Continuing on from a strong Q1 showing, AMD have taken even more market share from Nvidia in an updated report published by Jon Peddie Research.
The report shows a 22% decline in total graphics board shipments over the previous quarter with a 2% increase year-over-year. The decline over the first quarter would likely be the result of the rapid decline in crypto-mining profitability.
Followed by a 3.4% decline in Desktop PC shipments over the previous quarter but rose 8.8% compared to the previous year.
While AIB and PC shipments are on the decline there is quite a lot of hope for PC gaming as prices for products of either side have managed to find themselves back down to levels that actual customers would be willing to pay. Followed by the paperlaunch of Turing coming within the next week. We’re likely to see a rise in shipments from this point on in the coming quarters.
As for the market share itself we’re shown from the updated report that AMD’s GPU market share has risen to 36.1% from 34.9% over the previous quarter with AMD standing at 30.3% at this point last year.
While Nvidia have dropped to 63.9% from 65.1% last quarter and 69.7% in Q2 2017.
Following the decline of crypto-mining saw prices drop down to normal levels allowing consumers to purchase the quite old Radeon RX 500 series for mainstream and mid range solutions and RX Vega for more high end solutions. AMD does have Vega integrated on their Raven Ridge APUs but these are excluded from the report as they are not discrete chips.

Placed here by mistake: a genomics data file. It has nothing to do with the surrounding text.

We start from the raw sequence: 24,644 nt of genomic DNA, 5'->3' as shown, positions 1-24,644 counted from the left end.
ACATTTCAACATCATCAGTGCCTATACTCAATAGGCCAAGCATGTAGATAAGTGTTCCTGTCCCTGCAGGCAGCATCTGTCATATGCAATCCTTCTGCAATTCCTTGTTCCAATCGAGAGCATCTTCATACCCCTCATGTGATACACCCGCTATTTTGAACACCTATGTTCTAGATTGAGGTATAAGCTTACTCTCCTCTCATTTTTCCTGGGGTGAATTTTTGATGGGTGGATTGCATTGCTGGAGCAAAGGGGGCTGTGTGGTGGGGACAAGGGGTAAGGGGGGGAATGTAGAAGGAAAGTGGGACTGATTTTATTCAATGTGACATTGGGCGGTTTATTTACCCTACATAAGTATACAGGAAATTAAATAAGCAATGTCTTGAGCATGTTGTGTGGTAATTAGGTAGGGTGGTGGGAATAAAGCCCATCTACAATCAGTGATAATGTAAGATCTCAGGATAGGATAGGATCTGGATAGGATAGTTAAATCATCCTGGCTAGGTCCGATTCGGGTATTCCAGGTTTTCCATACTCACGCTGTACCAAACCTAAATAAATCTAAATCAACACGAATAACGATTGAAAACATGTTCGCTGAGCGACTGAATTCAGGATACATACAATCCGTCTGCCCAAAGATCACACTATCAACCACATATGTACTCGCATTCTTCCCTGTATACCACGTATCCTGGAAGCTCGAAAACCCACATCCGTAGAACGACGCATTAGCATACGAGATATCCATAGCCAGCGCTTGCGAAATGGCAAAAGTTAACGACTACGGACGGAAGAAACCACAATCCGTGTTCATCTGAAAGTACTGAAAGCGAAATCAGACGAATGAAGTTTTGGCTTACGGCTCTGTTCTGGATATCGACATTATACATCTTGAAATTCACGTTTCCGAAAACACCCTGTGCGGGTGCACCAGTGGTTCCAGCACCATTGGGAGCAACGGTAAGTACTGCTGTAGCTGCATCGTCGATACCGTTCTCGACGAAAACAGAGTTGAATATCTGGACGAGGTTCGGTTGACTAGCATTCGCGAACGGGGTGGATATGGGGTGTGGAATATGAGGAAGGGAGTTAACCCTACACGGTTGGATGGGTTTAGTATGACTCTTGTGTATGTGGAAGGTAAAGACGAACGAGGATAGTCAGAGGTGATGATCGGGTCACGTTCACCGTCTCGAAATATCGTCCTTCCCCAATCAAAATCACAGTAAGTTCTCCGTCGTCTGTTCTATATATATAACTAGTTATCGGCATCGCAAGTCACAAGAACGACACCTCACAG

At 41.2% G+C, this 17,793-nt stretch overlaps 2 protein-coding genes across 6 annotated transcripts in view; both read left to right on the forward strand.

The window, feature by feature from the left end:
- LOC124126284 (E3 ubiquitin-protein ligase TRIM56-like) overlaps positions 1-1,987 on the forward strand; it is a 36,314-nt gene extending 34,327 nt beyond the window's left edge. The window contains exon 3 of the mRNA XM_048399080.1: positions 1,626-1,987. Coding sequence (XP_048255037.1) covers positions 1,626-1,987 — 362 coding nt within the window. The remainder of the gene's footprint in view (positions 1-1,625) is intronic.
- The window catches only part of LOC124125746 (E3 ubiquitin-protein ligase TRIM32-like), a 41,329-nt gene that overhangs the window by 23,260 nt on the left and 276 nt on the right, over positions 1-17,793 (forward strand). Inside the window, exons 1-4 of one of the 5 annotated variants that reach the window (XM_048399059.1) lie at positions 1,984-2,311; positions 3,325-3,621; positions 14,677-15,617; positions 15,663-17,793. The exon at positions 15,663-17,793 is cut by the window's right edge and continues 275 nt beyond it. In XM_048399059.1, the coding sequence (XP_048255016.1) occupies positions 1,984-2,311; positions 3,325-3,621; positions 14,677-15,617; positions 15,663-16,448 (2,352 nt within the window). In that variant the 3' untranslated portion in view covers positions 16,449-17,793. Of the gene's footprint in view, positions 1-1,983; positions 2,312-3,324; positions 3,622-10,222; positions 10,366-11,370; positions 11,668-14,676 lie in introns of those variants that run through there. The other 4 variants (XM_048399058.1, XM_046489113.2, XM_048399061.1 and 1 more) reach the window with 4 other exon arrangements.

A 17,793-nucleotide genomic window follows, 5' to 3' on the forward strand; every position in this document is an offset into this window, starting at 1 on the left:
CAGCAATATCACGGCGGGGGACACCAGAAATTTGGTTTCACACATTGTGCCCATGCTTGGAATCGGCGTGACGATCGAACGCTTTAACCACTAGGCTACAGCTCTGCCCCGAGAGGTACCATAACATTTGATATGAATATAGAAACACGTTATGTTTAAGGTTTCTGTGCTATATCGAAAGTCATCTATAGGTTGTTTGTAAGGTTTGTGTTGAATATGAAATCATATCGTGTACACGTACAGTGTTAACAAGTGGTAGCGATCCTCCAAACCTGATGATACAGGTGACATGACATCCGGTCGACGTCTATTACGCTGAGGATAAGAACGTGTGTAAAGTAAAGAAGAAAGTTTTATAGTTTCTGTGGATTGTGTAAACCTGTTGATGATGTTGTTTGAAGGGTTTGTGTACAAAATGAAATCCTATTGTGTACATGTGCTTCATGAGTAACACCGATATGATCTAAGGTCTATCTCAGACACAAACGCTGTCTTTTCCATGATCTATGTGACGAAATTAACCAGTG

GeForce 10 series sales are on the decline once again, just in time for their next generation GeForce RTX 20 series, based on the Turing architecture. Featuring support for Nvidia’s RTX technology featuring in a few upcoming titles such as Battlefield V, Shadow of The Tomb Raider and Metro Exodus, just don’t get your hopes up on the performance aspect of Nvidia RTX.
The prices of the new GeForce RTX series are the highest we’ve ever seen for each segment implying that they have moved their entire product line up an entire segment perhaps to sell Turing based graphics cards alongside their previous Pascal generation.
I for one do not believe the current market share stance will change all that much in the side of Nvidia as with these massive price hikes found on every tier of the GeForce RTX 20 series it only makes sense that fewer and fewer people would be willing to pay for such products.
Naming your Titan the 2080Ti isn’t going to do all that much in terms of sales if you’re charging $1299, let alone the possibilities of the launch of an even less cut down chip which will launch a few months down the line and would cost quite the pretty penny.